Comparing the performance of air pollution models for nitrogen dioxide and ozone in the context of a multilevel epidemiological analysis

Barbara K. Butland*, Evangelia Samoli, Richard W. Atkinson, Benjamin Barratt, Sean D. Beevers, Nutthida Kitwiroon, Konstantina Dimakopoulou, Sophia Rodopoulou, Joel D. Schwartz, Klea Katsouyanni

*Corresponding author for this work

Research output: Contribution to journalArticlepeer-review

15 Citations (Scopus)


Background: Using modeled air pollutant predictions as exposure variables in epidemiological analyses can produce bias in health effect estimation. We used statistical simulation to estimate these biases and compare different air pollution models for London. Methods: Our simulations were based on a sample of 1,000 small geographical areas within London, United Kingdom. "True" pollutant data (daily mean nitrogen dioxide [NO2] and ozone [O3]) were simulated to include spatio-temporal variation and spatial covariance. All-cause mortality and cardiovascular hospital admissions were simulated from "true" pollution data using prespecified effect parameters for short and long-term exposure within a multilevel Poisson model. We compared: land use regression (LUR) models, dispersion models, LUR models including dispersion output as a spline (hybrid1), and generalized additive models combining splines in LUR and dispersion outputs (hybrid2). Validation datasets (model versus fixed-site monitor) were used to define simulation scenarios. Results: For the LUR models, bias estimates ranged from -56% to +7% for short-term exposure and -98% to -68% for long-term exposure and for the dispersion models from -33% to -15% and -52% to +0.5%, respectively. Hybrid1 provided little if any additional benefit, but hybrid2 appeared optimal in terms of bias estimates for short-term (-17% to +11%) and long-term (-28% to +11%) exposure and in preserving coverage probability and statistical power. Conclusions: Although exposure error can produce substantial negative bias (i.e., towards the null), combining outputs from different air pollution modeling approaches may reduce bias in health effect estimation leading to improved impact evaluation of abatement policies.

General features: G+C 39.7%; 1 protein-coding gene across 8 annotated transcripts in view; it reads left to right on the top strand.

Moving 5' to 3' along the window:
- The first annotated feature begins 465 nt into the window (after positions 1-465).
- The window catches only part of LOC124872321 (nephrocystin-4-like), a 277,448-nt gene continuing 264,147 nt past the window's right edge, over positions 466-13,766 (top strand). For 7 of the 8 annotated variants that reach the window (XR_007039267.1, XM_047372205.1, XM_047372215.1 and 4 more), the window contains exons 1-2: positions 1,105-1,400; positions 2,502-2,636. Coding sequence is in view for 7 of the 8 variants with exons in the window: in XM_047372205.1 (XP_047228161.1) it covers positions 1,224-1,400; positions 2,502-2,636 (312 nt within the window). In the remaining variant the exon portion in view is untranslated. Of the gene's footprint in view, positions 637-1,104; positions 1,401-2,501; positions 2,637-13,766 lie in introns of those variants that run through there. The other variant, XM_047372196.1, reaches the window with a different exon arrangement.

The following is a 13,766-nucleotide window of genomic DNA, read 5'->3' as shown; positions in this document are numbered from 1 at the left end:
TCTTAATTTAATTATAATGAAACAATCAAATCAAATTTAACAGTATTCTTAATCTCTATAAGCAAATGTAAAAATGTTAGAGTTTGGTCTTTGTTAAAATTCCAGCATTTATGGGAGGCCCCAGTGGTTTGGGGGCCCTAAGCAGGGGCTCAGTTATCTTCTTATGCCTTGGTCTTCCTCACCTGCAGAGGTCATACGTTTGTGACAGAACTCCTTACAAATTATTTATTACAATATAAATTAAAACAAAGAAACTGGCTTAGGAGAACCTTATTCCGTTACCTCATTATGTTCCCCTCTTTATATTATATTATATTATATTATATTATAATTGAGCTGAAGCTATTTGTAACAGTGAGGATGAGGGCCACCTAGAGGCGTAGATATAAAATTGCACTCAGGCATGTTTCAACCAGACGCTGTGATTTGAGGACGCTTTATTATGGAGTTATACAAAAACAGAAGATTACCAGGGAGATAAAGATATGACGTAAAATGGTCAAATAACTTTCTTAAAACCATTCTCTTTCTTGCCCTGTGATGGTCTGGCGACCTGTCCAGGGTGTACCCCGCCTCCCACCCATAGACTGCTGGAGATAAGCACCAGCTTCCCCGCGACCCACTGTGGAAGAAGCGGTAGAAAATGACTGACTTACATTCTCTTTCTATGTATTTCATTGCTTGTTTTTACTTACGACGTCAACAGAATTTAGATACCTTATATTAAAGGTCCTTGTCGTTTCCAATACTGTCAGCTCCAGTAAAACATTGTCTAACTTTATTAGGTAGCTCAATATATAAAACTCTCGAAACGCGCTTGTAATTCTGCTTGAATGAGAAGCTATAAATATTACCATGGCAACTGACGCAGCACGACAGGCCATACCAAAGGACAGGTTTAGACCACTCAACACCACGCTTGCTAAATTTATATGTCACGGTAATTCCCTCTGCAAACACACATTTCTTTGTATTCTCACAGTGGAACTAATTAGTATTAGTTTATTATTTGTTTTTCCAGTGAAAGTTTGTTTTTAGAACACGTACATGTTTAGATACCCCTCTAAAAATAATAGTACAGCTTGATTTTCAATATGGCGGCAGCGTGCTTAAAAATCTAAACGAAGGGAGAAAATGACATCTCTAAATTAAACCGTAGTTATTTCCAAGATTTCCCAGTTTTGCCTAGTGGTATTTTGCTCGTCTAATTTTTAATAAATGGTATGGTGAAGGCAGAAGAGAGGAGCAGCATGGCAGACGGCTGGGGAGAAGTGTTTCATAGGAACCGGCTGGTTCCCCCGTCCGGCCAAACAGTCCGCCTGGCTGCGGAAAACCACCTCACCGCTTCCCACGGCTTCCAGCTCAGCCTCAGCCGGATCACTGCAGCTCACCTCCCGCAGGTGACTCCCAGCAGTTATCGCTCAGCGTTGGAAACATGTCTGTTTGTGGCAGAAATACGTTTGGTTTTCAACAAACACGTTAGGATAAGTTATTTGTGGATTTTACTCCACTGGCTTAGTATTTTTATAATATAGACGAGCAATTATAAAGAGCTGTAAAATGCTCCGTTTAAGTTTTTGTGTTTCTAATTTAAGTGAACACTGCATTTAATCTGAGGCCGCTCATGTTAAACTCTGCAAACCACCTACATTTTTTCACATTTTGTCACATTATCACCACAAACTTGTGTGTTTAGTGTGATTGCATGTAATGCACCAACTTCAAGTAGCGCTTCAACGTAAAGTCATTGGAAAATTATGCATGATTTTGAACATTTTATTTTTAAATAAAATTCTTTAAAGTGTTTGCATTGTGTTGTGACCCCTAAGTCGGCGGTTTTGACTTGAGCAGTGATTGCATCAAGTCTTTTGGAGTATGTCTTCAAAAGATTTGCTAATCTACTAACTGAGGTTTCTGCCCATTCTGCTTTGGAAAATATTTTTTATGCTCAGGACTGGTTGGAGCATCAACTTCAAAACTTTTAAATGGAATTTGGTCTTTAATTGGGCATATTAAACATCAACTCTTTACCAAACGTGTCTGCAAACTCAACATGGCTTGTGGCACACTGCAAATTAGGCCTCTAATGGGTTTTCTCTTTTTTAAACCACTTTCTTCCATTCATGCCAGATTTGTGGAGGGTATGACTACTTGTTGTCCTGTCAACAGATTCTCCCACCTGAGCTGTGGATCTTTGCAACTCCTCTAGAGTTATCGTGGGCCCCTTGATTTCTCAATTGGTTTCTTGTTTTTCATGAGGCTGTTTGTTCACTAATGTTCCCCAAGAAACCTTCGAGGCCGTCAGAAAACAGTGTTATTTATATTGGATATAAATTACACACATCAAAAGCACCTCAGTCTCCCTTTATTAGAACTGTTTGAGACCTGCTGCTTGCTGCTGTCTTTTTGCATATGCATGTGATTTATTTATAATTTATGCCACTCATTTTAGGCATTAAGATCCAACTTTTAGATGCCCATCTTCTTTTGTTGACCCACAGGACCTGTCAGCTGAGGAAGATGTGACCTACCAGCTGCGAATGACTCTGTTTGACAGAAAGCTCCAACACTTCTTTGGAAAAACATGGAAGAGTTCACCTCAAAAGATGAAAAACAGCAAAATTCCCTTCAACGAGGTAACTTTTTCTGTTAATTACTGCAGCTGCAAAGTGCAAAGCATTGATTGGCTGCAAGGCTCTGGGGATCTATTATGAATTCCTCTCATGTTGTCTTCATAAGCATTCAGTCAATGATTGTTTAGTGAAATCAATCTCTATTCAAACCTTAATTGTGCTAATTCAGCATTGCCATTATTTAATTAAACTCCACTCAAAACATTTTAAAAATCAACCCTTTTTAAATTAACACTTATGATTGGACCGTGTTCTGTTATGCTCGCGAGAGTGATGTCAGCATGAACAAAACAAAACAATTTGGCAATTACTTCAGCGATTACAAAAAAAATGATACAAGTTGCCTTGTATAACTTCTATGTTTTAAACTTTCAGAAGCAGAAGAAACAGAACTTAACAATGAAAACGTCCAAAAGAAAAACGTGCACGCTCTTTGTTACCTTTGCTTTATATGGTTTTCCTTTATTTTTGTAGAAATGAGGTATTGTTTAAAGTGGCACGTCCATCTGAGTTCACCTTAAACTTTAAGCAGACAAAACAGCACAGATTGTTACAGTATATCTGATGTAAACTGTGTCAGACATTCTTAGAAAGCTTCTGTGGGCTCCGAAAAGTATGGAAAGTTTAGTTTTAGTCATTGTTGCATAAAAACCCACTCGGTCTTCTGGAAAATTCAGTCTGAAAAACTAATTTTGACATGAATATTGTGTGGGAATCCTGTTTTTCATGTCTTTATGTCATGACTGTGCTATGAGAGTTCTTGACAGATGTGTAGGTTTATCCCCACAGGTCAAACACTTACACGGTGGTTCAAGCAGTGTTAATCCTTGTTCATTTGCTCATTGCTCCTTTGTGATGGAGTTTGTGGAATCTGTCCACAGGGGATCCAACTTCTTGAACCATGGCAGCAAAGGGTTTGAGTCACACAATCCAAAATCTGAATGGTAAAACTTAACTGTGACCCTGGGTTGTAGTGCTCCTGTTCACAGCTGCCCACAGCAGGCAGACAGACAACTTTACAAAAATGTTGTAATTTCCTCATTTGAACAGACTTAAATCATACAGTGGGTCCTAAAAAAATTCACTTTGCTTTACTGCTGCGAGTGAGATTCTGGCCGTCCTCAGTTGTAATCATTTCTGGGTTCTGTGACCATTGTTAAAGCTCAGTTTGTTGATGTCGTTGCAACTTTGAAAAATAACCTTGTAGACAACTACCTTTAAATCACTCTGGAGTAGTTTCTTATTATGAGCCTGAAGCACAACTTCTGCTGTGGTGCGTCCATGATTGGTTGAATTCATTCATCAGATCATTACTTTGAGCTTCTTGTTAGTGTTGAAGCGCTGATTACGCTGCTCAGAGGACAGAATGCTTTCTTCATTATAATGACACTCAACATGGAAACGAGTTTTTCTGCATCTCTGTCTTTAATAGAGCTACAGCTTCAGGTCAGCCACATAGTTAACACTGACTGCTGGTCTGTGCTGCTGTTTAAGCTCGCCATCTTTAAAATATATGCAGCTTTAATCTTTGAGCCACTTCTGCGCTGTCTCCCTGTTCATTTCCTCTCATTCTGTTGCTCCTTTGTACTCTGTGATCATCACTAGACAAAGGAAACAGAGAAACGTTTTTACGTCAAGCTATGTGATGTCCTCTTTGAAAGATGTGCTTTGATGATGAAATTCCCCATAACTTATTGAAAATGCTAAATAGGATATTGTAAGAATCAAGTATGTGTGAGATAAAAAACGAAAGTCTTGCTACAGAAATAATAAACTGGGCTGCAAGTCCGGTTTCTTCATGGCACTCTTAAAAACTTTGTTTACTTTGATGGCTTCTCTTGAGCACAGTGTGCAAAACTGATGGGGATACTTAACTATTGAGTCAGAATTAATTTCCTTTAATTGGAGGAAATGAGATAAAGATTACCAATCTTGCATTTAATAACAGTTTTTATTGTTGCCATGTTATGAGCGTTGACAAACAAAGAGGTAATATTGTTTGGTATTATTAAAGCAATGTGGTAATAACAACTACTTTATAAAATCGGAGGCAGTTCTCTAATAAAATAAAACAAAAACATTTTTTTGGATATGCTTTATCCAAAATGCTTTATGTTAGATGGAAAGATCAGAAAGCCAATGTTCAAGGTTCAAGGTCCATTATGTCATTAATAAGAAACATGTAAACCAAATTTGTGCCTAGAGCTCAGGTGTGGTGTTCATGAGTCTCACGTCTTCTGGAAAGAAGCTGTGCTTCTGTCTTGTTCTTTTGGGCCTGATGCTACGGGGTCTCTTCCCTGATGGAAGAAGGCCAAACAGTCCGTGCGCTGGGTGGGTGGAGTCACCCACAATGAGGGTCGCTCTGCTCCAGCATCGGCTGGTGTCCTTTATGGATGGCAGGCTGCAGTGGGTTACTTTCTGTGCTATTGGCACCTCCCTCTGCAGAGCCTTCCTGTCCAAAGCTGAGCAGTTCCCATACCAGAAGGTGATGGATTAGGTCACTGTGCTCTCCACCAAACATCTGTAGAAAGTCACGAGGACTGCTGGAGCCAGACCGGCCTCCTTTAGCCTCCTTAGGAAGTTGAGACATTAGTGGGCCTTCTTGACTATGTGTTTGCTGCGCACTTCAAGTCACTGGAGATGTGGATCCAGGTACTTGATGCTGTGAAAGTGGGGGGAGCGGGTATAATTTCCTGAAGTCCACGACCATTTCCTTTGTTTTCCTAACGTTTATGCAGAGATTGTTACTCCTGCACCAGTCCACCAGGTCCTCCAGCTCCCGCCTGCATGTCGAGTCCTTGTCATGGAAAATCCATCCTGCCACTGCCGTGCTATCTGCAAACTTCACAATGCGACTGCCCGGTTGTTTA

Original languageEnglish
Article numbere093
JournalEnvironmental Epidemiology
Issue number3
Publication statusPublished - 2020


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